Bullock Creek is not far from the pancake rocks at Punakaiki, on the South Island’s West Coast. This 40-minute exposure by moonlight was taken by the side of the gravel road running up the pastoral floor of the canyon to the backcountry of Paparoa National Park. Mist slowly forms in the middle distance; the limestone cliffs have numerous caves at river level; the trees are all kahikatea, a white pine which doesn’t mind soggy ground – and nor does the flax. The star trails show their curve around the south pole, so we are looking east or southeast here.
The view is wide angle (28mm) and at least a half-hour of open aperture is evident in the length of the star trails, as these take longer with a wide angle. Exposures of this length don’t occur to me very often, as usually I’m weighing up the chance of getting 5 other shots for the same time spent.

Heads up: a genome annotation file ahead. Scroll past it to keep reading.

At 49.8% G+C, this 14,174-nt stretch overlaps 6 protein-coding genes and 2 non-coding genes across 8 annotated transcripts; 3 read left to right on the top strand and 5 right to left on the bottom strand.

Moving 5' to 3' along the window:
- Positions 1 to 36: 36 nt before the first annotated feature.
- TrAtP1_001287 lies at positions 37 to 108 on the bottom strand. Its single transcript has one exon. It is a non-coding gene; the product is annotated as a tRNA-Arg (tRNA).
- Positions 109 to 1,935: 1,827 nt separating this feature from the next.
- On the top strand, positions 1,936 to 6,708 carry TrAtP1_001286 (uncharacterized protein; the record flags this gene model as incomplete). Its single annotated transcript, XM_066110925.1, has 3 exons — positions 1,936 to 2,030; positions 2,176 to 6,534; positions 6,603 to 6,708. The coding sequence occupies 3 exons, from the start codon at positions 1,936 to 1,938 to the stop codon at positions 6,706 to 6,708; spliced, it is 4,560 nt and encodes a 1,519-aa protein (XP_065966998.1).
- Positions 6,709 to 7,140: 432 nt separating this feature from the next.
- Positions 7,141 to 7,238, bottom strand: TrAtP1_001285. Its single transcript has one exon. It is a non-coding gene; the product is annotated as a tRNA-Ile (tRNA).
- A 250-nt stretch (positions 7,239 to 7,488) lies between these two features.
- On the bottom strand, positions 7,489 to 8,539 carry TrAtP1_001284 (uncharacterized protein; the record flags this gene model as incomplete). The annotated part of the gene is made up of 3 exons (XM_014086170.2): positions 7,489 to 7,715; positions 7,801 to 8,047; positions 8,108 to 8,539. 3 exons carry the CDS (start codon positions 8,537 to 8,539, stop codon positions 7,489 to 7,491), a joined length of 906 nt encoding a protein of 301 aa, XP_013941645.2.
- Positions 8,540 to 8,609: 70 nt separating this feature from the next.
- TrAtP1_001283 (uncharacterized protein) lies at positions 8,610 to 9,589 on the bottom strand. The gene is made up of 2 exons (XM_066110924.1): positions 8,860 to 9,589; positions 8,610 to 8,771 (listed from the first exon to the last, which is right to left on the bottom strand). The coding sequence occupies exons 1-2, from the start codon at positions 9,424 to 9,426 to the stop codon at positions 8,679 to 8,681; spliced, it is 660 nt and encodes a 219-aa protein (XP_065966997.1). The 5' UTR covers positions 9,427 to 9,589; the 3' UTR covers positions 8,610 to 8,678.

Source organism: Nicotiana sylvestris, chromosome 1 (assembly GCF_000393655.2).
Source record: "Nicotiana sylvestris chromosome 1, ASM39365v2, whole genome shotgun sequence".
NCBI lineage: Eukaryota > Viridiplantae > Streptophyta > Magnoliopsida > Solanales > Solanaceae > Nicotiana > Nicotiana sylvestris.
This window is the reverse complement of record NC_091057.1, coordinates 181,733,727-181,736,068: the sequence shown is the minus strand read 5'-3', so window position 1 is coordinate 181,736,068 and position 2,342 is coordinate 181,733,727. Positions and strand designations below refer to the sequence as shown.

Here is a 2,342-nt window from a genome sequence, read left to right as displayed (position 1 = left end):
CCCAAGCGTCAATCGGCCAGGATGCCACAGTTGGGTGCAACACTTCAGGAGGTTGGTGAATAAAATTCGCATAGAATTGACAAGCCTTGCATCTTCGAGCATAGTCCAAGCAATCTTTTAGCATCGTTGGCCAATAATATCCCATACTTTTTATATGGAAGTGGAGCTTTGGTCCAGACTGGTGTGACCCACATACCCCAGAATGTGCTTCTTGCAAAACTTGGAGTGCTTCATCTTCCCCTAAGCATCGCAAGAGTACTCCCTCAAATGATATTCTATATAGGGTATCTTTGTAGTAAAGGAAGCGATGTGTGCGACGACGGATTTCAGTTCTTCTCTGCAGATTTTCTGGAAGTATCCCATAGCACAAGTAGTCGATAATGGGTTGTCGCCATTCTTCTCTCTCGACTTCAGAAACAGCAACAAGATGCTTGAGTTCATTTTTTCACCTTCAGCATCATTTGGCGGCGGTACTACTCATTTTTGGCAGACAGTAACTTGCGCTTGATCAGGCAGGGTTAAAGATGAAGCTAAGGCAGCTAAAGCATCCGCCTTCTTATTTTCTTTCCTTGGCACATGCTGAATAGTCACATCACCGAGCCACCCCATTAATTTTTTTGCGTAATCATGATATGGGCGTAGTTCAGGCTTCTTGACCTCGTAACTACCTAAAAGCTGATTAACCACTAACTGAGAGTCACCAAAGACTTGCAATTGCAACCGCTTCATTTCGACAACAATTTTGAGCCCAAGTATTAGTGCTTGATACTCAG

Also there are other constraints, even when battery life was irrelevant back in the time of film. Why risk your lens misting up on an autumn evening with a shot lasting an hour? And because with such long exposures you tend to walk away from your gear – to sit in the car, on the porch or best of all, around the campfire – the risk of disturbance is so much the greater from stock, wild animals, walkers and dogs, hunters’ vehicles. We were camped fairly close by, so for this one I returned to comfort and company to wait out the time. No one drove by the entire night.
The monochrome here is Kodak’s fine grain Panatomic-X, 32 ISO. Although this was not a film I used much, the results when reversal-processed with a special kit were impressive. I then sepia-toned the slide for extra contrast. After scanning, however, I decided the more neutral cast given it by “Auto colour correction” was just as appealing, and that’s how you see it.